WORLD FUTURE FUND
TIME TO REPEAL THE ESTATE TAX
AN URGENT NATIONAL PRIORITY
IT SHOULD BE A BIPARTISAN ISSUE
In the last 20 years the estate tax has been repealed in one nation after another. Social Democratic states like Sweden and Norway now have no estate tax. Unfortunately, in America many on the left do not seem to understand the need to correct America's disastrously low savings rate and see the estate tax as some sort of economic justice. In reality America has one of the world's highest estate tax rates and one of the world's highest levels of economic inequality. Meanwhile, nations with far lower estate tax rates or none at all are more equal.
The US Republican Party claims to want to repeal the estate tax but unfortunately, neither the House nor the Senate "tax reform" bills in 2017 contain an immediate repeal of this destructive and misguided tax. The House bill at least has a phased repeal. The Senate bill has merely a doubling of the exemption.
A lot of false arguments are being thrown around. Some suggest the estate tax only affects a relatively small number of people. What this ignores is this tax has created a total perversion of normal economic actions via all sorts of tax gimmick, trusts and life insurance tactics.
There are other ways to tax the rich such as higher marginal rates on upper incomes. Also every other modern state has consumption tax and almost every other modern state has a serious tax on energy such as a tax on gasoline.
Unfortunately, the main focus of the 2017 Republican tax "reform" bills is a $1.5 trillion tax cut to big corporations on the argument that they are somehow overtaxed. This is a very dubious argument since the actual rate of tax they pay is not out of the ordinary and at present they are using a huge part of their earnings for stock buybacks instead of creating jobs.
America's very high estate tax levels are a record keeping nightmare and a huge drag on the economy. Study after study have shown that the tax is a huge economic net minus.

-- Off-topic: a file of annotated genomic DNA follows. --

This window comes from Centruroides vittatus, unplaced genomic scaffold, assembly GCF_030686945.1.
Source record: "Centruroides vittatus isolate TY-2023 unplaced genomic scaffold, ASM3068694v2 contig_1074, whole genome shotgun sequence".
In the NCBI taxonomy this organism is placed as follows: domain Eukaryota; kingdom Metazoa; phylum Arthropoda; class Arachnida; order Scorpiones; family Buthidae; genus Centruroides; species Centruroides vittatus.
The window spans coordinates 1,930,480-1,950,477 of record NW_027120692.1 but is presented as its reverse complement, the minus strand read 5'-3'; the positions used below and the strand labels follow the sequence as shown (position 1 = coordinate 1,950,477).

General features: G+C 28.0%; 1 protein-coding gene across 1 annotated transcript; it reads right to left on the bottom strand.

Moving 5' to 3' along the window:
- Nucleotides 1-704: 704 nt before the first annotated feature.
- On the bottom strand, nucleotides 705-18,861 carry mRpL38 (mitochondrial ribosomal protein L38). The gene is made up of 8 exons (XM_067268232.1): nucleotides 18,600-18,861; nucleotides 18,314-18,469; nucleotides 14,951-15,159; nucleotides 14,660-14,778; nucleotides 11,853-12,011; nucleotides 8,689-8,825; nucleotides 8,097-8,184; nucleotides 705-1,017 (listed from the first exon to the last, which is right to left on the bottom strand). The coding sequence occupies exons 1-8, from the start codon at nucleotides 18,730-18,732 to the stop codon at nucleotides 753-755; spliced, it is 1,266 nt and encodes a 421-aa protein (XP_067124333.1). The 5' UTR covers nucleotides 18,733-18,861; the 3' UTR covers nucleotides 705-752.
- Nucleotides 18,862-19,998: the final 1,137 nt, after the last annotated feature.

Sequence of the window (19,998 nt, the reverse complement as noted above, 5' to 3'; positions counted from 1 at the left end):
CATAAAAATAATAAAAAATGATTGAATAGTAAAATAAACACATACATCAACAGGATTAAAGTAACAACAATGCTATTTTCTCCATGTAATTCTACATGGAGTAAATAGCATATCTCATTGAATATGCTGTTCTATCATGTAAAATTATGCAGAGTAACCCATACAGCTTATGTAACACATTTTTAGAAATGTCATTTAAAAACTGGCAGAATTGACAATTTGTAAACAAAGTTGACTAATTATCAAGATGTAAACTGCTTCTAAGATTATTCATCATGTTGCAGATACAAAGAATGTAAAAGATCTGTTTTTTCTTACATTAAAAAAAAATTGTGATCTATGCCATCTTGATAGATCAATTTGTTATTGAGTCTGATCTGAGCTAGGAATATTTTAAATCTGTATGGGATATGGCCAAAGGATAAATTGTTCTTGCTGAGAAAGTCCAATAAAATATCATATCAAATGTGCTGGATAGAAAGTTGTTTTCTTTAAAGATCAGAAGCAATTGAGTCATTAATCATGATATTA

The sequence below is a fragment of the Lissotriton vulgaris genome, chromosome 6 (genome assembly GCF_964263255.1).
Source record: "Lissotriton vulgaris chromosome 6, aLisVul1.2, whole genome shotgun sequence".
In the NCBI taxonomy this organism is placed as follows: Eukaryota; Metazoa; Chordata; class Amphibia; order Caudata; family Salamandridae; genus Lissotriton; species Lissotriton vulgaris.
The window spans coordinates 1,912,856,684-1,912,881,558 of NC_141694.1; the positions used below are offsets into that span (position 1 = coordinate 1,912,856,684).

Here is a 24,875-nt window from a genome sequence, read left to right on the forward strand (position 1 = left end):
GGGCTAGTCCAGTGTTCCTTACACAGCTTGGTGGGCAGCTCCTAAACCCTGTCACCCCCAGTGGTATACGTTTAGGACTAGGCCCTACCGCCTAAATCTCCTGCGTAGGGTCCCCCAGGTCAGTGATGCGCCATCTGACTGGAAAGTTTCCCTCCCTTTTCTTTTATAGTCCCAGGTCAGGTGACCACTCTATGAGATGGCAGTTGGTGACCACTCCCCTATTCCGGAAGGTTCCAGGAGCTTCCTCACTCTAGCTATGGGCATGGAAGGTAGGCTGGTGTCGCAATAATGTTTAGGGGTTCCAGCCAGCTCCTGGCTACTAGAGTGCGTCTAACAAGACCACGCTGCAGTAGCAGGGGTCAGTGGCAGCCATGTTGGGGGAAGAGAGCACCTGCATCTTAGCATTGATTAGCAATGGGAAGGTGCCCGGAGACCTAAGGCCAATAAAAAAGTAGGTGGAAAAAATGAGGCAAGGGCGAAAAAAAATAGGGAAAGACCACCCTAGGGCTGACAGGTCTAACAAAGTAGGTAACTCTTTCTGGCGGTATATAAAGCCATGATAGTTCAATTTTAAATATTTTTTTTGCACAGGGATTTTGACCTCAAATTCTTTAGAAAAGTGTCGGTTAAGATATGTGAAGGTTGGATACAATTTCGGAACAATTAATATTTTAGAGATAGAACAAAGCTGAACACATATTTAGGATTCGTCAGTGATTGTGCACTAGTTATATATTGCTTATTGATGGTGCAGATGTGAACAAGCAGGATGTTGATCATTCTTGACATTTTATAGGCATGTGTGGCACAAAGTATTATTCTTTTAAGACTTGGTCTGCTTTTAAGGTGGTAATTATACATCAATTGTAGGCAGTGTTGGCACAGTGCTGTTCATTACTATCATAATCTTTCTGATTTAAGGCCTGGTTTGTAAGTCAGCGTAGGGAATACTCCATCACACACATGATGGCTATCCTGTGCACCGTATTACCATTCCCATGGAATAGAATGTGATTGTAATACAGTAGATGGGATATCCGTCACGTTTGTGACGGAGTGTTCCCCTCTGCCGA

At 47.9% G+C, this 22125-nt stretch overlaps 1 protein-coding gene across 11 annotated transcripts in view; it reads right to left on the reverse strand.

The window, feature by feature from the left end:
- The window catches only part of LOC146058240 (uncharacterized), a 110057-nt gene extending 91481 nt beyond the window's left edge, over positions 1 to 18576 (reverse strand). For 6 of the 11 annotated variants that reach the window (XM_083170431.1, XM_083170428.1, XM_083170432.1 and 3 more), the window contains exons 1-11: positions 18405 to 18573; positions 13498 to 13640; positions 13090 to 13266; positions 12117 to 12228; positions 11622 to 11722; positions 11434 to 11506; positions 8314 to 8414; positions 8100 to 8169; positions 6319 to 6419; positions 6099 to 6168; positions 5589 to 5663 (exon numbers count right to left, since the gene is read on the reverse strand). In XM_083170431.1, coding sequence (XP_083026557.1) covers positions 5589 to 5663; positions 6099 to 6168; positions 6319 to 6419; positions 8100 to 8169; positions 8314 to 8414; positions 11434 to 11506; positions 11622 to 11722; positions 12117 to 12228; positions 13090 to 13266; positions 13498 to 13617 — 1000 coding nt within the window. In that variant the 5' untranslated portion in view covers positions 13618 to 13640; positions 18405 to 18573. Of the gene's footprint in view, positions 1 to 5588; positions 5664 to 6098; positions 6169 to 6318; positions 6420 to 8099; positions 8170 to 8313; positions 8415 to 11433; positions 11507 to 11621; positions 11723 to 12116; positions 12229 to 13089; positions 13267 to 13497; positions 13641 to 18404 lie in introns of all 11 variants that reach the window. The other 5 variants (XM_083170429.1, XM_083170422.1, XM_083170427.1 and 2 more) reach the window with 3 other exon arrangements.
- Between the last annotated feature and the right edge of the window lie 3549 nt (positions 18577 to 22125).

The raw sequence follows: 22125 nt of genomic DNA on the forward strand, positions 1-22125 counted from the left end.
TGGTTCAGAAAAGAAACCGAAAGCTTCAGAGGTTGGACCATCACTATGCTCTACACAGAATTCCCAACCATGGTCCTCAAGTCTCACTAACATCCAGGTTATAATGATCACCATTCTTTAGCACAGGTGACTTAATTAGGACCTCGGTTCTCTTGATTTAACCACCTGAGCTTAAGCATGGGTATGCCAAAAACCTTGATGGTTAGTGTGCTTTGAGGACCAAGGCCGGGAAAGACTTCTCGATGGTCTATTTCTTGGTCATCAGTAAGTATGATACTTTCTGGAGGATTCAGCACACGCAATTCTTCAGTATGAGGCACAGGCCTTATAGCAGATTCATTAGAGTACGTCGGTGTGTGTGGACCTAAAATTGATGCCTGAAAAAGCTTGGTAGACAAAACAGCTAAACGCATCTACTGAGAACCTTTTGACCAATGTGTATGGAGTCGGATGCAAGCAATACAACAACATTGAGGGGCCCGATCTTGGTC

The House plan is start but what is really needed a complete repeal of the estate tax as has already been done in so many other nations.
REASONS TO REPEAL THE ESTATE TAX
Other countries have abolished the estate tax. The United States has the 4th highest level of estate taxes in the world, and yet we have some of the highest levels of economic inequality and the lowest amounts of savings. Several other countries have no estate tax at all, such as China, Norway, Sweden, and Canada (Tax Foundation)
U.S. public opinion is against the tax. In online polls with identical wording taken by Harris Interactive for the Tax Foundation, around two-thirds of those surveyed in 2005, 2006, 2007 and 2009 said they favored "completely eliminating the estate tax. (Tax Foundation)
The estate tax discourages savings. America has some of the lowest levels of savings in the world, despite having high levels of estate taxing (OECD).
The estate tax encourages consumption over savings. If the act of saving money for intergenerational transfer is discouraged, that money will be spent instead of saved. (Tax Foundation).
The estate tax has reduced the amount of capital stock in the economy by discouraging savings and the taxing of intergenerational transfers. As of 2008, the estate tax has cumulatively reduced the amount of capital stock in the U.S. economy by roughly $1.1 trillion since its introduction as a permanent tax in 1916, equivalent to 3.2 of the total capital stock. This gets rid of our ability to compete internationally. (Joint Economic Committee Republicans)
The estate tax does not reduce income and wealth inequality. America has the highest levels of wealth inequality, even though we also have some of the highest estate tax rates in the world. The justification for the estate tax has historically been twofold: to raise revenue and reduce wealth inequality. However, the estate tax has failed on both fronts. The estate tax generates the smallest amount of revenue of any tax in the United States (just 0.42%), and inheritance only accounts for 2 percent of income inequality. The estate tax actually creates a barrier to income and wealth mobility. (Tax Foundation).